So Music Connection introduces me to new music, making me feel more hipster cool than the coolest hipster. I'm not merely listening indie. I'm listening to unsigned bands. But they're good. Damn good! Even if each one doesn't float my subjective boat.

Rdio exposes me to entire discographies.

Then, at Pandora, when I create an artist station I get some of that artist's stuff, but also other tracks -- some familiar, some not at all -- the Music Genome Project identifies as musically relevant to the seed that started the station and the subsequent tunes.

I took a similar trajectory using Music Connection's album reviews, which only look at acts signed by major or independent labels.

Music Connection reviewed The Fratellis latest effort, "We Need Medicine." Here's a band I had heard of before, but, for some reason, never listened to. So I go on the Rdio to Pandora trajectory. In the process I, shall we say, rediscover The Fratellis and sample several other bands in the same musicological realm.

If you want to get really ambitious, you can round out the process by tapping the Soundwave app. While it doesn't keep track of Pandora listening yet, Soundwave tallies all of your Rdio, Spotify and iTunes (collection) plays. More importantly, you're able to see what other Soundwave users are listening to, opening yourself up to even more discovery.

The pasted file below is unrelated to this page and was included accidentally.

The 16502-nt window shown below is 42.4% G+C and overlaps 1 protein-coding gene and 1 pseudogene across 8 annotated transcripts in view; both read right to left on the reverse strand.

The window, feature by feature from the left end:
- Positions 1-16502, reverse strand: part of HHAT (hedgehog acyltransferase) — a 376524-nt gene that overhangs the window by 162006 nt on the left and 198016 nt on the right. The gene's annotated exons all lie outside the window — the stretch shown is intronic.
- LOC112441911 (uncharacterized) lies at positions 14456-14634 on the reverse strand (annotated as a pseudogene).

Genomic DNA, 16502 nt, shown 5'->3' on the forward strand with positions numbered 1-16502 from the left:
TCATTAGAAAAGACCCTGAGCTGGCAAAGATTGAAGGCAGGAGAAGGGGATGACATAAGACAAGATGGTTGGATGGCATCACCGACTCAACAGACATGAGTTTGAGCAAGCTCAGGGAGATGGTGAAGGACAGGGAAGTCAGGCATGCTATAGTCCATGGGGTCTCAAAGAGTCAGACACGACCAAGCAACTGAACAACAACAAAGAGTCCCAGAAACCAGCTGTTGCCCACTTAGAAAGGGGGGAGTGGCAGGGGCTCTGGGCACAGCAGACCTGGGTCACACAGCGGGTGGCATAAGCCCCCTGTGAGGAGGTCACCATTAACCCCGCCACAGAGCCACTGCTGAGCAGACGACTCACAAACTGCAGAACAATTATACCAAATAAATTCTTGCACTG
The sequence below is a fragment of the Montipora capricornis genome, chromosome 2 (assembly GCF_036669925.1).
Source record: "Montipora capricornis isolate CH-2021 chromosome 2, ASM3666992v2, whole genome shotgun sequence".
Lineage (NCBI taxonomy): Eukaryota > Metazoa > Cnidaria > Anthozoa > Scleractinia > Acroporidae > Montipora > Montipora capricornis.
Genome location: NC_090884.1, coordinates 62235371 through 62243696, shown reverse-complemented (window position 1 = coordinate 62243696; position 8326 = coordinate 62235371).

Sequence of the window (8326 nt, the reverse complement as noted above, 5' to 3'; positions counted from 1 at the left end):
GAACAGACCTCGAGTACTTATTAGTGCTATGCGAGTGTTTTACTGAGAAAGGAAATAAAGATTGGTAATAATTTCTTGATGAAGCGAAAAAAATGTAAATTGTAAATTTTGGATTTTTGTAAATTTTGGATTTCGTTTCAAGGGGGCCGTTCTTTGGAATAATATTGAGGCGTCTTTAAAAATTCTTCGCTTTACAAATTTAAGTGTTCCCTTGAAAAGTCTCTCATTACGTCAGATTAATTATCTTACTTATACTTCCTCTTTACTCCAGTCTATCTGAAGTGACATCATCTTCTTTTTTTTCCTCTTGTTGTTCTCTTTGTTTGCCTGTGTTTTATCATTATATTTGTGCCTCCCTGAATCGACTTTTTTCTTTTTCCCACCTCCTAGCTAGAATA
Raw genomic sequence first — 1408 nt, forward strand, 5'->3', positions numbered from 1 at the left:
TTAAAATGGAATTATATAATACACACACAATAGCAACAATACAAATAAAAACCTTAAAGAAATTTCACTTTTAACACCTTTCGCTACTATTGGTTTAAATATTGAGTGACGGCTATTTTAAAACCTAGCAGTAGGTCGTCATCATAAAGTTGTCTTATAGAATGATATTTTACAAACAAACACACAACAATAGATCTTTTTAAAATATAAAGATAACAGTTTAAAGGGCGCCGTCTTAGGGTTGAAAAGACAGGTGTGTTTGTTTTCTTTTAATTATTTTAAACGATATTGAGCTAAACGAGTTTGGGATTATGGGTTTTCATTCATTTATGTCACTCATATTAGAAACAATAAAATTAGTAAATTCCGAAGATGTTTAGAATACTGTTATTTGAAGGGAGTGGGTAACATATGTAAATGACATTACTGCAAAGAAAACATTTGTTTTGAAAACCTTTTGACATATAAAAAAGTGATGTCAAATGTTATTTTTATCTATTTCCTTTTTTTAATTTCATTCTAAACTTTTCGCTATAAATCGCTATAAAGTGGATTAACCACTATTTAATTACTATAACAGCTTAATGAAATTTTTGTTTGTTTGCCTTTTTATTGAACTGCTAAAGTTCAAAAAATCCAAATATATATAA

Internet radio -- it's a sector marked by endless possibilities for everybody. From consumers to companies in the space to investors. I bookend companies with consumers and investors on purpose.

If you're going to take a Peter Lynch invest in what you know approach in any sector, spaces that touch music might be the way to go.

You can diversify along the lines of company size as well as level of exposure to the space (AAPL, GOOG as larger plays with reliable cores outside of music; P as a smaller, pure-play and more speculative bet).

But, most importantly, you're buying names involved in critical areas of innovation. Let's face it -- if you're investing in companies dabbling seriously in mobile advertising, streaming radio and the broader, rapidly changing music industry, you're investing in companies that are helping move along the species.

--Written by Rocco Pendola in Santa Monica, Calif.

Rocco Pendola is a columnist for TheStreet. Pendola makes frequent appearances on national television networks such as CNN and CNBC as well as TheStreet TV. Whenever possible, Pendola uses hockey, Springsteen or Southern California references in his work. He lives in Santa Monica.